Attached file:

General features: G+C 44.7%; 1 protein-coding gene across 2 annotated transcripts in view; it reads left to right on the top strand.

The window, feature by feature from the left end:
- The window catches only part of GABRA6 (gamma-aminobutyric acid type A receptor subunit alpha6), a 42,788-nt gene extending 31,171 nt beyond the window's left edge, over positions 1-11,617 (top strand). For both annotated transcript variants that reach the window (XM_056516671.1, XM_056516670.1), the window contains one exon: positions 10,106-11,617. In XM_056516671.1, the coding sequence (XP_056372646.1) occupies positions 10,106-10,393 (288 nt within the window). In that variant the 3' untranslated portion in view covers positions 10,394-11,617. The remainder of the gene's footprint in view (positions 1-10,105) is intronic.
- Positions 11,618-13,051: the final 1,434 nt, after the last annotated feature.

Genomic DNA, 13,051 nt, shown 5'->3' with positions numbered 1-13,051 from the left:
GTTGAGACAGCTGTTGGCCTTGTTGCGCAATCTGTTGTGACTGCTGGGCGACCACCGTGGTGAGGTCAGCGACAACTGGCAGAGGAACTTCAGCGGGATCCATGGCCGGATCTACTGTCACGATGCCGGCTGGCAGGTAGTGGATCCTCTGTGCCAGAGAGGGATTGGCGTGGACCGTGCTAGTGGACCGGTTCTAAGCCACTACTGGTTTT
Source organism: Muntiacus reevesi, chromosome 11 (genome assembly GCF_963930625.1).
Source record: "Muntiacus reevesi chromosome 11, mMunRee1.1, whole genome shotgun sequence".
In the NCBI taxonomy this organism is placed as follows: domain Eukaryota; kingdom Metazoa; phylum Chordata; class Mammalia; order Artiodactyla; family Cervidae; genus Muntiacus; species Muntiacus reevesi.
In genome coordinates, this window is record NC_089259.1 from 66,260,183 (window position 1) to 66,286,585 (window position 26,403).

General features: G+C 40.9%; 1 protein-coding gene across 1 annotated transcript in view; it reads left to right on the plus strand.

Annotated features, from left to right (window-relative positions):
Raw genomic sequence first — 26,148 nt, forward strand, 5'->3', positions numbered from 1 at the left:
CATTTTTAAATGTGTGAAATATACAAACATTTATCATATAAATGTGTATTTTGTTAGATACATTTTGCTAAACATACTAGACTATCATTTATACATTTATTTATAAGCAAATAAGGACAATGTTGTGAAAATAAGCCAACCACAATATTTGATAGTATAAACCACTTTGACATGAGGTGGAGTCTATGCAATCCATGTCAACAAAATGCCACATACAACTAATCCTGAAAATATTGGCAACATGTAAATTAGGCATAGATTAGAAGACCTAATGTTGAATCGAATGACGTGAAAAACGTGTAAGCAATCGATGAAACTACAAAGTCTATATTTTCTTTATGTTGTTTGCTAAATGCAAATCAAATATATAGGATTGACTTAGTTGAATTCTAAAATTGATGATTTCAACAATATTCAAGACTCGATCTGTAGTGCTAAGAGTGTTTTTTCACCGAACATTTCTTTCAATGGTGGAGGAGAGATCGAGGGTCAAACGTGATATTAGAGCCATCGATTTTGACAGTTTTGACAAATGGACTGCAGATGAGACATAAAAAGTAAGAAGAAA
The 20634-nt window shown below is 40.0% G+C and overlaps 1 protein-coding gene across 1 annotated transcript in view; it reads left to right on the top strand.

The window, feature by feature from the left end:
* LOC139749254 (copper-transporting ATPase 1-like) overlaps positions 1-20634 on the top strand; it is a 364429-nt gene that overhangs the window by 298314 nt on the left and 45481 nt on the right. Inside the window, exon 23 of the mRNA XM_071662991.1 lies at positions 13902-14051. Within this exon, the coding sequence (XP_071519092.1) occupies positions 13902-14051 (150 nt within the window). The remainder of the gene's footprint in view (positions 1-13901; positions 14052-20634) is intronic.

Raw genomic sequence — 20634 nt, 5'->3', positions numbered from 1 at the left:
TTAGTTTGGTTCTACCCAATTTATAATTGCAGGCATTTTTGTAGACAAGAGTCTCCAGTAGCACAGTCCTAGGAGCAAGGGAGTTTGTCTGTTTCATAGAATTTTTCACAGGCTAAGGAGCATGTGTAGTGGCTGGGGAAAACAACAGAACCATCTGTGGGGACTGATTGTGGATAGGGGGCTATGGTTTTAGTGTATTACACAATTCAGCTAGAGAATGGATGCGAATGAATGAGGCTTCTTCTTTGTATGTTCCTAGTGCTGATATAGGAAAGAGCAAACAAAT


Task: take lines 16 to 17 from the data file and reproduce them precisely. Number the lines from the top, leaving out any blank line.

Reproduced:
The window, feature by feature from the left end:
* LOC139749254 (copper-transporting ATPase 1-like) overlaps positions 1-20634 on the top strand; it is a 364429-nt gene that overhangs the window by 298314 nt on the left and 45481 nt on the right. Inside the window, exon 23 of the mRNA XM_071662991.1 lies at positions 13902-14051. Within this exon, the coding sequence (XP_071519092.1) occupies positions 13902-14051 (150 nt within the window). The remainder of the gene's footprint in view (positions 1-13901; positions 14052-20634) is intronic.